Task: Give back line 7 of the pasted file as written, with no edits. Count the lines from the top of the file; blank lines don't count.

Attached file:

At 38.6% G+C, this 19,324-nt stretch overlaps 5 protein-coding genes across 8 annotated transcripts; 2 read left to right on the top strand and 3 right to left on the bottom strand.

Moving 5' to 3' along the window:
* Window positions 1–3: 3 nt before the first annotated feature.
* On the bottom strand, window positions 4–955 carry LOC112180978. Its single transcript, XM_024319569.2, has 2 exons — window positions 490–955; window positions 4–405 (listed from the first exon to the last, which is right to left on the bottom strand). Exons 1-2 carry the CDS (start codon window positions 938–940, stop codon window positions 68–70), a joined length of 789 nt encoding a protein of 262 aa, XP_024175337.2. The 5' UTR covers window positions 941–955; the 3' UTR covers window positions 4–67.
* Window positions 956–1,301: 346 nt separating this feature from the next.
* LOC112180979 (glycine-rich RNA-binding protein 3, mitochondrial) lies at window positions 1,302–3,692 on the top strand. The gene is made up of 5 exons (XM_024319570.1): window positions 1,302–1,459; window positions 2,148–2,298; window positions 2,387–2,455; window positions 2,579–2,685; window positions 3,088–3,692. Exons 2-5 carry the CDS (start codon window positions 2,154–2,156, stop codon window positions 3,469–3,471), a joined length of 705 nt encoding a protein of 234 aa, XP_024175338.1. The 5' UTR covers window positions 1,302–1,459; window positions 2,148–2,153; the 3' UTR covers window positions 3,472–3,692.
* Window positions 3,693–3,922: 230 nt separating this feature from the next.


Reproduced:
* Window positions 3,693–3,922: 230 nt separating this feature from the next.